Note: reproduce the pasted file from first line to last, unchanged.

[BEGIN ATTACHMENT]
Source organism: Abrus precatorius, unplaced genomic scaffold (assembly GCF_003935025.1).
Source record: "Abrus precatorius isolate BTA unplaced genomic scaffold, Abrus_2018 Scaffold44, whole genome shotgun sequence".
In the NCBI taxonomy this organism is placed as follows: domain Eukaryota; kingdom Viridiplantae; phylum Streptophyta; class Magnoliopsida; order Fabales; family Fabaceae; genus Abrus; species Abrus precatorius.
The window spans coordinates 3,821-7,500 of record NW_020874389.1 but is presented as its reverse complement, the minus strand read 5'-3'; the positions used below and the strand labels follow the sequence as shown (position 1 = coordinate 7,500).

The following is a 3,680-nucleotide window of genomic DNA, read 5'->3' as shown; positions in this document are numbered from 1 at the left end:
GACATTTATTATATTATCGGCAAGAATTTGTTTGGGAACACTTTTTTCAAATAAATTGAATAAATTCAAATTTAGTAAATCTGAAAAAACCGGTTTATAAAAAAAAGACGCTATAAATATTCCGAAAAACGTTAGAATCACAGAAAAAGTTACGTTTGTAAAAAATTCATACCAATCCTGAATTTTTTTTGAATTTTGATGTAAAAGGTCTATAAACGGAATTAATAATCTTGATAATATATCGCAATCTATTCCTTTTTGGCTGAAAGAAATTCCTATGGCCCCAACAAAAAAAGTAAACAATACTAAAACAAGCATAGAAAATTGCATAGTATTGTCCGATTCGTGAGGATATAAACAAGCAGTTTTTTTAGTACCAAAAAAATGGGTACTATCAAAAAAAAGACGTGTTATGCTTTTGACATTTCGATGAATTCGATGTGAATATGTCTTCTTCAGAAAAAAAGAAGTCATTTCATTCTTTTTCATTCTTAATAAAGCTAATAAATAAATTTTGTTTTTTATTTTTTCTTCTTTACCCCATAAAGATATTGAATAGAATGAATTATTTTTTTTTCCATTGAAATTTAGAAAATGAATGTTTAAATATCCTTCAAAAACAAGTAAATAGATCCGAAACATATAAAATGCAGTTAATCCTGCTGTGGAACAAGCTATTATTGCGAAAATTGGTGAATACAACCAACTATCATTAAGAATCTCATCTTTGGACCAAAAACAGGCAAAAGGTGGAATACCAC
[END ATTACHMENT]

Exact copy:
Source organism: Abrus precatorius, unplaced genomic scaffold (assembly GCF_003935025.1).
Source record: "Abrus precatorius isolate BTA unplaced genomic scaffold, Abrus_2018 Scaffold44, whole genome shotgun sequence".
In the NCBI taxonomy this organism is placed as follows: domain Eukaryota; kingdom Viridiplantae; phylum Streptophyta; class Magnoliopsida; order Fabales; family Fabaceae; genus Abrus; species Abrus precatorius.
The window spans coordinates 3,821-7,500 of record NW_020874389.1 but is presented as its reverse complement, the minus strand read 5'-3'; the positions used below and the strand labels follow the sequence as shown (position 1 = coordinate 7,500).

The following is a 3,680-nucleotide window of genomic DNA, read 5'->3' as shown; positions in this document are numbered from 1 at the left end:
GACATTTATTATATTATCGGCAAGAATTTGTTTGGGAACACTTTTTTCAAATAAATTGAATAAATTCAAATTTAGTAAATCTGAAAAAACCGGTTTATAAAAAAAAGACGCTATAAATATTCCGAAAAACGTTAGAATCACAGAAAAAGTTACGTTTGTAAAAAATTCATACCAATCCTGAATTTTTTTTGAATTTTGATGTAAAAGGTCTATAAACGGAATTAATAATCTTGATAATATATCGCAATCTATTCCTTTTTGGCTGAAAGAAATTCCTATGGCCCCAACAAAAAAAGTAAACAATACTAAAACAAGCATAGAAAATTGCATAGTATTGTCCGATTCGTGAGGATATAAACAAGCAGTTTTTTTAGTACCAAAAAAATGGGTACTATCAAAAAAAAGACGTGTTATGCTTTTGACATTTCGATGAATTCGATGTGAATATGTCTTCTTCAGAAAAAAAGAAGTCATTTCATTCTTTTTCATTCTTAATAAAGCTAATAAATAAATTTTGTTTTTTATTTTTTCTTCTTTACCCCATAAAGATATTGAATAGAATGAATTATTTTTTTTTCCATTGAAATTTAGAAAATGAATGTTTAAATATCCTTCAAAAACAAGTAAATAGATCCGAAACATATAAAATGCAGTTAATCCTGCTGTGGAACAAGCTATTATTGCGAAAATTGGTGAATACAACCAACTATCATTAAGAATCTCATCTTTGGACCAAAAACAGGCAAAAGGTGGAATACCAC